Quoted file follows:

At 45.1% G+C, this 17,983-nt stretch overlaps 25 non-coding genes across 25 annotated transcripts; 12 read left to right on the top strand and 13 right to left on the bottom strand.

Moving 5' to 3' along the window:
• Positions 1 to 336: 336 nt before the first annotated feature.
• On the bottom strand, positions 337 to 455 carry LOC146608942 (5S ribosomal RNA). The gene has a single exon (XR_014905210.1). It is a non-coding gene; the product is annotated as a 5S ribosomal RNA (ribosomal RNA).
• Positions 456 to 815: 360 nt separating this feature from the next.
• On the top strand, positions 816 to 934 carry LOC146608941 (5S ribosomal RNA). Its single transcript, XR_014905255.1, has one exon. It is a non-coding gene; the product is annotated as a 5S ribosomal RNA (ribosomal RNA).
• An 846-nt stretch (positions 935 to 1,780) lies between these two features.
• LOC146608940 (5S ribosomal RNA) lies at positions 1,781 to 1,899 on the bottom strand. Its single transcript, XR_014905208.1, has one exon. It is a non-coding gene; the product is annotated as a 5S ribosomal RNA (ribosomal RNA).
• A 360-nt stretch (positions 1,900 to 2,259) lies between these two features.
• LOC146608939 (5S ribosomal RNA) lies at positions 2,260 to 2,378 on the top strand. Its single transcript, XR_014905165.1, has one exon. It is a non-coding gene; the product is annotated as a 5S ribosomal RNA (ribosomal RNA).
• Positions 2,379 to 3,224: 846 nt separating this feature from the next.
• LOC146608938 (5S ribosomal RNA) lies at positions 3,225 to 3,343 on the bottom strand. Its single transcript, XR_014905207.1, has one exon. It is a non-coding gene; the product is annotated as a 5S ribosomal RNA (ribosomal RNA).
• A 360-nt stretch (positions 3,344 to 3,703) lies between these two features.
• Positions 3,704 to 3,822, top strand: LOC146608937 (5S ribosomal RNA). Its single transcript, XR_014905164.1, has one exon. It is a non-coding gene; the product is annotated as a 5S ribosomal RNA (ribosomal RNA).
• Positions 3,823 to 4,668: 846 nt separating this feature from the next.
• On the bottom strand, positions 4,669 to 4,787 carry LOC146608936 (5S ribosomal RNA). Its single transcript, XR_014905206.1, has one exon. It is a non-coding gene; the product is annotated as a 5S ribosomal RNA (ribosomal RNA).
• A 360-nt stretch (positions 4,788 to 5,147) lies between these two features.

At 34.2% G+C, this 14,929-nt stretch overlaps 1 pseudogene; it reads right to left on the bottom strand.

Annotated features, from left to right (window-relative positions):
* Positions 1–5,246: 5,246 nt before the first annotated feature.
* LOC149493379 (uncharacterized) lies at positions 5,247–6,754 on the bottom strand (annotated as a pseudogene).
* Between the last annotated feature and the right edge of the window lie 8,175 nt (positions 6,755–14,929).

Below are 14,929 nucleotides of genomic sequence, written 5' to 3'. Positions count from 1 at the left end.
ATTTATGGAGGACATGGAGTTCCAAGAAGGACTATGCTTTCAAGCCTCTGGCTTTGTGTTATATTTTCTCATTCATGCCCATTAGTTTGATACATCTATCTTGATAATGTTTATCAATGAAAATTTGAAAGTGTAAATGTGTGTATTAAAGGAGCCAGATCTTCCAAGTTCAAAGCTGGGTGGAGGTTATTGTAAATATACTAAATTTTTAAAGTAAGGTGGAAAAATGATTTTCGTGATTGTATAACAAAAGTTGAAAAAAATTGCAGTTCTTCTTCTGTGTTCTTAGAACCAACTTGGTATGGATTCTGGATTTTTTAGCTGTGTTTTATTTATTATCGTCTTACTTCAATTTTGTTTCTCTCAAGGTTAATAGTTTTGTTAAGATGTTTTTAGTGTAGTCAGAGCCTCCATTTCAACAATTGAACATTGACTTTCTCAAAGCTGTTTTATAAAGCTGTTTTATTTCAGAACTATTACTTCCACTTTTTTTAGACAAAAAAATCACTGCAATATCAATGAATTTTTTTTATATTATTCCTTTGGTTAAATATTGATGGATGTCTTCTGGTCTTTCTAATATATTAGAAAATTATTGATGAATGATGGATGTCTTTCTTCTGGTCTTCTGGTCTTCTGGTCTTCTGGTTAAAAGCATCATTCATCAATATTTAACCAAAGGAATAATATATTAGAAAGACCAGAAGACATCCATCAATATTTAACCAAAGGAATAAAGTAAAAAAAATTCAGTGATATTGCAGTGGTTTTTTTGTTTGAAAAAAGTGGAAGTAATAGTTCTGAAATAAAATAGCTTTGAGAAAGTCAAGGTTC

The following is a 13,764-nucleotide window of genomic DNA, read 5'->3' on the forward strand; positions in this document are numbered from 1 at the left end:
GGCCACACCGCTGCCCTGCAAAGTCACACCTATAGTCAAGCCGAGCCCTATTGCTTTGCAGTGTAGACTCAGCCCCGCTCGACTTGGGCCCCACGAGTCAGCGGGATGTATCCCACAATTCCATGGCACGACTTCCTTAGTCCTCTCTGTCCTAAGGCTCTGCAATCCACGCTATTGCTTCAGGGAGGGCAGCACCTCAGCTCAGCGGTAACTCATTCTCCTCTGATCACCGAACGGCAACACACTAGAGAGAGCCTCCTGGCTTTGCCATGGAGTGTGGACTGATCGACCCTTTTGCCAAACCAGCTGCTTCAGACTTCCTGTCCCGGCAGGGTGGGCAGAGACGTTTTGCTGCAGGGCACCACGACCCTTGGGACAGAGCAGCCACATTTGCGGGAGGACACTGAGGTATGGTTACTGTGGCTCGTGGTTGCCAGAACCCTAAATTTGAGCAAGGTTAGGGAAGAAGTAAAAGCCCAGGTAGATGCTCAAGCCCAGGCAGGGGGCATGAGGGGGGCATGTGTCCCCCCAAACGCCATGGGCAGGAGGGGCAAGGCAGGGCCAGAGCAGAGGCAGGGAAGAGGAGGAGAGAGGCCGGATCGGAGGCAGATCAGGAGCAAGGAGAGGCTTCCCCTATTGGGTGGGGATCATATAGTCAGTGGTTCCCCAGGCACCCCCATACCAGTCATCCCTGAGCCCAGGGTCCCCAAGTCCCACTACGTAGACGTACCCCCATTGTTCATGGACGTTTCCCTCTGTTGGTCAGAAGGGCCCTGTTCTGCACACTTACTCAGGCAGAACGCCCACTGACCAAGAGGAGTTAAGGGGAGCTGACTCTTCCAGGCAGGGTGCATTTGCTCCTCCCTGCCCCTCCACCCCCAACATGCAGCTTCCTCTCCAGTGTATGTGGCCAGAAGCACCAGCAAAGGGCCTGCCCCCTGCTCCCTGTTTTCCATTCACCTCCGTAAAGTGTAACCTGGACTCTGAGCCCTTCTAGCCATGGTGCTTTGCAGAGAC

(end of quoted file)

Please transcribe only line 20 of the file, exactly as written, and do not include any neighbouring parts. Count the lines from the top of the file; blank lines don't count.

* Positions 1–5,246: 5,246 nt before the first annotated feature.